by Oxford_Comma_Lover (1679530) on Tuesday August 23, 2011 @07:54PM (#37185732)

    The implication of these facts is that cellular service providers have records of the
    geographic location of almost every American at almost every time of day and night. And under
    current statutes and law enforcement practices, these records can be obtained without a search
    warrant and its requisite showing of probable cause.

    What does this mean for ordinary Americans? That at all times, our physical movements
    are being monitored and recorded, and once the Government can make a showing of less-thanprobable-
    cause, it may obtain these records of our movements, study the map our lives, and learn
    the many things we reveal about ourselves through our physical presence.

    ...

    [opinion quotes a dissent by judge Kozinski] "The Supreme Court in Knotts expressly left open whether twentyfour
    hour surveillance of any citizen of this country by means of dragnet-type law enforcement
    practices violates the Fourth Amendment's guarantee of personal privacy. When requests for
    cell phone location information have become so numerous that the telephone company must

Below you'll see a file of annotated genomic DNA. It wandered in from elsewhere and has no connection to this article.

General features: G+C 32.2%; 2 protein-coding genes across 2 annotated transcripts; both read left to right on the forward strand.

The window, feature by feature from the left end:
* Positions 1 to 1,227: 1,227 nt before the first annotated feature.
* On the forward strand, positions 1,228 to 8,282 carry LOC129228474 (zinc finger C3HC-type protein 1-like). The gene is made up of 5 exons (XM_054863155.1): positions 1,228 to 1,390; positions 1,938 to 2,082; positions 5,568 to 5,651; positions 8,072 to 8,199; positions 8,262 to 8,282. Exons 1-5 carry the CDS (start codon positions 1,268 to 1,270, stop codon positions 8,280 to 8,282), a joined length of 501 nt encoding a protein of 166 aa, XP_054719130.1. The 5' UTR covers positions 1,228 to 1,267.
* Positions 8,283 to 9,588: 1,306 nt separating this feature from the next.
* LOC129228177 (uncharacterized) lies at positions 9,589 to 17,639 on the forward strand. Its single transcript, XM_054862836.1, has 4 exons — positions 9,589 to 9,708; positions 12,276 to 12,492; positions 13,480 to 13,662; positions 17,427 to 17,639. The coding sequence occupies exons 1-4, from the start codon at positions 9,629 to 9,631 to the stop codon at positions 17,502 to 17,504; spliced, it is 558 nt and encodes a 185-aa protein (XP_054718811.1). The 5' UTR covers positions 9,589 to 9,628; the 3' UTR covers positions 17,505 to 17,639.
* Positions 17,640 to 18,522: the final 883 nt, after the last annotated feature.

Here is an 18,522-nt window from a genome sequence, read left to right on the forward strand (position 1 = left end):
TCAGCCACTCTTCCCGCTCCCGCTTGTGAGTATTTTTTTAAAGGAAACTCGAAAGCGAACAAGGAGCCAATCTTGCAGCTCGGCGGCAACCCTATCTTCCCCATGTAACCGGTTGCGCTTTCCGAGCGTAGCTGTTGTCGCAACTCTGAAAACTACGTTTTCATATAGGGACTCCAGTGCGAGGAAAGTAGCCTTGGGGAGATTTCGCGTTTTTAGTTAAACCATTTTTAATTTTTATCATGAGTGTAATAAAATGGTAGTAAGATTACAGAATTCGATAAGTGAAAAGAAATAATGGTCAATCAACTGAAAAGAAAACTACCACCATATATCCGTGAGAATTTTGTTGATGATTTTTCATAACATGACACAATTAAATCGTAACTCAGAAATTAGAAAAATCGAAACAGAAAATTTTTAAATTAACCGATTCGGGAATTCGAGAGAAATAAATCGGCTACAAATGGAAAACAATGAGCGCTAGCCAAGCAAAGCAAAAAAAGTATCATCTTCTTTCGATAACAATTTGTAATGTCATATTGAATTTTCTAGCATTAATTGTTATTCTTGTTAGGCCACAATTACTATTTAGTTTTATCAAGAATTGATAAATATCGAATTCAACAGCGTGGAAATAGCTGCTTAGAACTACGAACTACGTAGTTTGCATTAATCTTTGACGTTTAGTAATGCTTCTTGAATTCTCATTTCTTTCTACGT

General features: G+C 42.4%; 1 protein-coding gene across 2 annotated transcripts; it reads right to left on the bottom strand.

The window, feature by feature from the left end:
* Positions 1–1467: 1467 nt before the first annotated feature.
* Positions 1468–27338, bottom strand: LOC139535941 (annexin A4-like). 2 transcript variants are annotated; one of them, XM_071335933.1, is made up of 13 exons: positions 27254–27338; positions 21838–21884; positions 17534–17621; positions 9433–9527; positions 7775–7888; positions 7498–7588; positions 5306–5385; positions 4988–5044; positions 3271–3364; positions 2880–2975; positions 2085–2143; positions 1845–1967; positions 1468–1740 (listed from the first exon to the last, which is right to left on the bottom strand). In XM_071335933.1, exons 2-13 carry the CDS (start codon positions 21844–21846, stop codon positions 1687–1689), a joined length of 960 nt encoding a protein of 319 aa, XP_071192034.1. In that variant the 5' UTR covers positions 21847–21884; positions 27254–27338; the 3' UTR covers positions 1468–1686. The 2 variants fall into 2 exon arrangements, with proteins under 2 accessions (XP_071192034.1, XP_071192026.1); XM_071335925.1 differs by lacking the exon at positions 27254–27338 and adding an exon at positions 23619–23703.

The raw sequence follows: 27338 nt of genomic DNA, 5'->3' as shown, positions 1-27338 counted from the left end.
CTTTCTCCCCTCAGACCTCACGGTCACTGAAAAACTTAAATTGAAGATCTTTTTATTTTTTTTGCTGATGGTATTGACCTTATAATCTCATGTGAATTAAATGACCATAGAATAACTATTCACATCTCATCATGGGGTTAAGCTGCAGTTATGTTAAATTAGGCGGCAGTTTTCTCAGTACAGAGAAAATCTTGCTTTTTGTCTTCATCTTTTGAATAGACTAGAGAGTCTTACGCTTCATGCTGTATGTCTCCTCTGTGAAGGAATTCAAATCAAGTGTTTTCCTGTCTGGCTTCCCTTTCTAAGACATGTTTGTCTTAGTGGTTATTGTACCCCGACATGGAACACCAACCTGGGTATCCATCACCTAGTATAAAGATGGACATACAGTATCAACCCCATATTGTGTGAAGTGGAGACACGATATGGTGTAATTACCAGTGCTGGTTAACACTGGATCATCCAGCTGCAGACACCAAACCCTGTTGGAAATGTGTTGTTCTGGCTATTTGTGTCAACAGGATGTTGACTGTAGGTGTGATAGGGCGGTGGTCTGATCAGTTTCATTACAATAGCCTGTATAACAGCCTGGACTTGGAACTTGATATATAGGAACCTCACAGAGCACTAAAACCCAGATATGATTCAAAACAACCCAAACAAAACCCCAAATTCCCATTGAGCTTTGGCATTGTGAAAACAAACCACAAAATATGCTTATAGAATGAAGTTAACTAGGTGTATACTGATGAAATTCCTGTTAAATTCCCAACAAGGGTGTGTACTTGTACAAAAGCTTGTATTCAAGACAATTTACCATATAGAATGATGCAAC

develop a self-service website so that law enforcement agents can retrieve user data from the
    comfort of their desks, we can safely say that such dragnet-type law enforcement practices are
    already in use. This is precisely the wrong time ... to say that the Fourth Amendment has no
    role to play in mediating the voracious appetites oflaw enforcement."

    ...

    The Maynard court noted two important distinctions between the short-term surveillance
    in Knotts and the prolonged surveillance at issue in Mavnard. First, the court concluded that
    while the individual in Katz did not have a reasonable expectation of privacy over his location
    while traveling from one place to another, the individual in Mavnard had a reasonable
    expectation of privacy over the totality of his movements over the course of a month. The court